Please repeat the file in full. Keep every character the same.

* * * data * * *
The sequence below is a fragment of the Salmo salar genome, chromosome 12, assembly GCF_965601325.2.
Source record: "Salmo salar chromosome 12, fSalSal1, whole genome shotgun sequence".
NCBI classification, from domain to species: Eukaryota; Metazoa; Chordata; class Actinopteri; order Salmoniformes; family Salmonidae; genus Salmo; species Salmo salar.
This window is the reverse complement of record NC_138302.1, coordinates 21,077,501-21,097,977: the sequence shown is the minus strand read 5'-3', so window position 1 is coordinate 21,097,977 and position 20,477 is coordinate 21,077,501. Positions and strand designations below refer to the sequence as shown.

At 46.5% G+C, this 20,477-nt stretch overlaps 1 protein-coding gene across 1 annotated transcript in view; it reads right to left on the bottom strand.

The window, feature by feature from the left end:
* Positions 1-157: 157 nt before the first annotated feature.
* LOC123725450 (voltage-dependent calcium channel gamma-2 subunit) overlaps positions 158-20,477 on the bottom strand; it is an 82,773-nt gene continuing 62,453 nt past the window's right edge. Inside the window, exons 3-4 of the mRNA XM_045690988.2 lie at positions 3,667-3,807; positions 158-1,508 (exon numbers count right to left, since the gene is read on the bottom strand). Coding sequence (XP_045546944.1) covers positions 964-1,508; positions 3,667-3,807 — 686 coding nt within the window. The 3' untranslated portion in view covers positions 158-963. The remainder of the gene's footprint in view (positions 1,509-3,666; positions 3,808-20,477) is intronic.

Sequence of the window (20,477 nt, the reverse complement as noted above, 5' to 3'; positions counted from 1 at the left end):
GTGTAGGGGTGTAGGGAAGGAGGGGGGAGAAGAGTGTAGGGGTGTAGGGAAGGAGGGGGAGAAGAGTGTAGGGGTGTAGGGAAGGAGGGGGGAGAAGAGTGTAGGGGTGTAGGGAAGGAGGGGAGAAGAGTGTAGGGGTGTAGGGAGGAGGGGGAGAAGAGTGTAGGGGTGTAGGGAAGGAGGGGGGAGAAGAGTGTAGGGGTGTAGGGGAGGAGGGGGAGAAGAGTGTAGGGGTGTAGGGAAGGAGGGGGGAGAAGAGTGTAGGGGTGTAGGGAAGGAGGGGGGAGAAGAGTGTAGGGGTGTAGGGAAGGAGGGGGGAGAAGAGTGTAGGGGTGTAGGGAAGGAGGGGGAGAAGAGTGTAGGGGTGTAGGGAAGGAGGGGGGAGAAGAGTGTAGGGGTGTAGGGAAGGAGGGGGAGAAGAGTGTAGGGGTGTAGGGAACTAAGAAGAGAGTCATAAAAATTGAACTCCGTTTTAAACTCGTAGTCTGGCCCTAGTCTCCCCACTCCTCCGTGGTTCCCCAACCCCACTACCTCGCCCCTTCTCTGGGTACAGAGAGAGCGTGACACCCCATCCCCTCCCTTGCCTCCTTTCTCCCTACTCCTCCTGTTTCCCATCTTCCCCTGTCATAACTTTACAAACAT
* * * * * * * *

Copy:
The sequence below is a fragment of the Salmo salar genome, chromosome 12, assembly GCF_965601325.2.
Source record: "Salmo salar chromosome 12, fSalSal1, whole genome shotgun sequence".
NCBI classification, from domain to species: Eukaryota; Metazoa; Chordata; class Actinopteri; order Salmoniformes; family Salmonidae; genus Salmo; species Salmo salar.
This window is the reverse complement of record NC_138302.1, coordinates 21,077,501-21,097,977: the sequence shown is the minus strand read 5'-3', so window position 1 is coordinate 21,097,977 and position 20,477 is coordinate 21,077,501. Positions and strand designations below refer to the sequence as shown.

At 46.5% G+C, this 20,477-nt stretch overlaps 1 protein-coding gene across 1 annotated transcript in view; it reads right to left on the bottom strand.

The window, feature by feature from the left end:
* Positions 1-157: 157 nt before the first annotated feature.
* LOC123725450 (voltage-dependent calcium channel gamma-2 subunit) overlaps positions 158-20,477 on the bottom strand; it is an 82,773-nt gene continuing 62,453 nt past the window's right edge. Inside the window, exons 3-4 of the mRNA XM_045690988.2 lie at positions 3,667-3,807; positions 158-1,508 (exon numbers count right to left, since the gene is read on the bottom strand). Coding sequence (XP_045546944.1) covers positions 964-1,508; positions 3,667-3,807 — 686 coding nt within the window. The 3' untranslated portion in view covers positions 158-963. The remainder of the gene's footprint in view (positions 1,509-3,666; positions 3,808-20,477) is intronic.

Sequence of the window (20,477 nt, the reverse complement as noted above, 5' to 3'; positions counted from 1 at the left end):
GTGTAGGGGTGTAGGGAAGGAGGGGGGAGAAGAGTGTAGGGGTGTAGGGAAGGAGGGGGAGAAGAGTGTAGGGGTGTAGGGAAGGAGGGGGGAGAAGAGTGTAGGGGTGTAGGGAAGGAGGGGAGAAGAGTGTAGGGGTGTAGGGAGGAGGGGGAGAAGAGTGTAGGGGTGTAGGGAAGGAGGGGGGAGAAGAGTGTAGGGGTGTAGGGGAGGAGGGGGAGAAGAGTGTAGGGGTGTAGGGAAGGAGGGGGGAGAAGAGTGTAGGGGTGTAGGGAAGGAGGGGGGAGAAGAGTGTAGGGGTGTAGGGAAGGAGGGGGGAGAAGAGTGTAGGGGTGTAGGGAAGGAGGGGGAGAAGAGTGTAGGGGTGTAGGGAAGGAGGGGGGAGAAGAGTGTAGGGGTGTAGGGAAGGAGGGGGAGAAGAGTGTAGGGGTGTAGGGAACTAAGAAGAGAGTCATAAAAATTGAACTCCGTTTTAAACTCGTAGTCTGGCCCTAGTCTCCCCACTCCTCCGTGGTTCCCCAACCCCACTACCTCGCCCCTTCTCTGGGTACAGAGAGAGCGTGACACCCCATCCCCTCCCTTGCCTCCTTTCTCCCTACTCCTCCTGTTTCCCATCTTCCCCTGTCATAACTTTACAAACAT